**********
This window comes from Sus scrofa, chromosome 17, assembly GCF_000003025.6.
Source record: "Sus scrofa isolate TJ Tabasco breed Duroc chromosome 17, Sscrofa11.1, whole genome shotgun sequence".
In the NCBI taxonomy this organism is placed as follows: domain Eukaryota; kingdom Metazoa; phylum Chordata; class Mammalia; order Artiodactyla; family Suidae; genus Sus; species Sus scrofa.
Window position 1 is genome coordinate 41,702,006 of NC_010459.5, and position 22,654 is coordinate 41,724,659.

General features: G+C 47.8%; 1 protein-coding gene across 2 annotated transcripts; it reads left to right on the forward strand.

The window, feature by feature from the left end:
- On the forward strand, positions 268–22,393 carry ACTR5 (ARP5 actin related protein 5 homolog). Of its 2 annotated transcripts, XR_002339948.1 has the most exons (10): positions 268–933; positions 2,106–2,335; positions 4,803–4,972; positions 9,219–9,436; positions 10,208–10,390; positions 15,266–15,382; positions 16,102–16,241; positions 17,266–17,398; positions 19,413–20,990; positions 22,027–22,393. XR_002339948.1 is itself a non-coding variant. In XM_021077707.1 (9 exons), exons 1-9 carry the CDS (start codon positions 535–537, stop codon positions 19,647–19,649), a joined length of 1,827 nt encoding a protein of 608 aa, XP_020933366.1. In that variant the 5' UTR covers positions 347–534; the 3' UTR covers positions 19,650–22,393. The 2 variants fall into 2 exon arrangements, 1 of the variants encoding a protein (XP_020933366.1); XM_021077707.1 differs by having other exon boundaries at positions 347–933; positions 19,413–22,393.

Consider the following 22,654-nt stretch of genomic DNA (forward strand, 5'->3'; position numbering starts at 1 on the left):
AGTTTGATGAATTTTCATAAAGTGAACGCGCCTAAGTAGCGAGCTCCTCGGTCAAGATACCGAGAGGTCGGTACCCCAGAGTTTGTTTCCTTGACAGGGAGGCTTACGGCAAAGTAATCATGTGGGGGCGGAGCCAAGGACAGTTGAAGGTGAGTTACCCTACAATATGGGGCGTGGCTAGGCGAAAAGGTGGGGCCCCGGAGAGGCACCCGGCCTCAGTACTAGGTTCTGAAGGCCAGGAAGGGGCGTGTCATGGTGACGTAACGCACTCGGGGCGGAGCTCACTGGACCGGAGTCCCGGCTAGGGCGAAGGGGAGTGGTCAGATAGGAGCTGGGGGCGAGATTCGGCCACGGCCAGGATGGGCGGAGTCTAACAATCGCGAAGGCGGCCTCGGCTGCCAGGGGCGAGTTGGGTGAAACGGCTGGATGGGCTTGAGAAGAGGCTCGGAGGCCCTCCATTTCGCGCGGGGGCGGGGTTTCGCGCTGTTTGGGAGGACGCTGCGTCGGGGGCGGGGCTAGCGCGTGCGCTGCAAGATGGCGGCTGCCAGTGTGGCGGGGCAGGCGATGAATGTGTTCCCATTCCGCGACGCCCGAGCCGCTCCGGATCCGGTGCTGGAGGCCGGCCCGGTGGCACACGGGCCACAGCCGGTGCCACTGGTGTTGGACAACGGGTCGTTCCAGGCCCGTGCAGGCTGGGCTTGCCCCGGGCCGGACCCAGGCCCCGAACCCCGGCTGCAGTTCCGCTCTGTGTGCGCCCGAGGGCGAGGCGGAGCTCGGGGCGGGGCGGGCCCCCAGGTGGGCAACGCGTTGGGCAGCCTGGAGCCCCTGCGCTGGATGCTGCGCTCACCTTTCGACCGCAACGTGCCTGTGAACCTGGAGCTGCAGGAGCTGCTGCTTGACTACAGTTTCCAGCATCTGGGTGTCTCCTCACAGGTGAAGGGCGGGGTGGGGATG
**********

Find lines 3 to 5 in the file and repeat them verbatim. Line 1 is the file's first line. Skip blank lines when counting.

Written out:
In the NCBI taxonomy this organism is placed as follows: domain Eukaryota; kingdom Metazoa; phylum Chordata; class Mammalia; order Artiodactyla; family Suidae; genus Sus; species Sus scrofa.
Window position 1 is genome coordinate 41,702,006 of NC_010459.5, and position 22,654 is coordinate 41,724,659.

General features: G+C 47.8%; 1 protein-coding gene across 2 annotated transcripts; it reads left to right on the forward strand.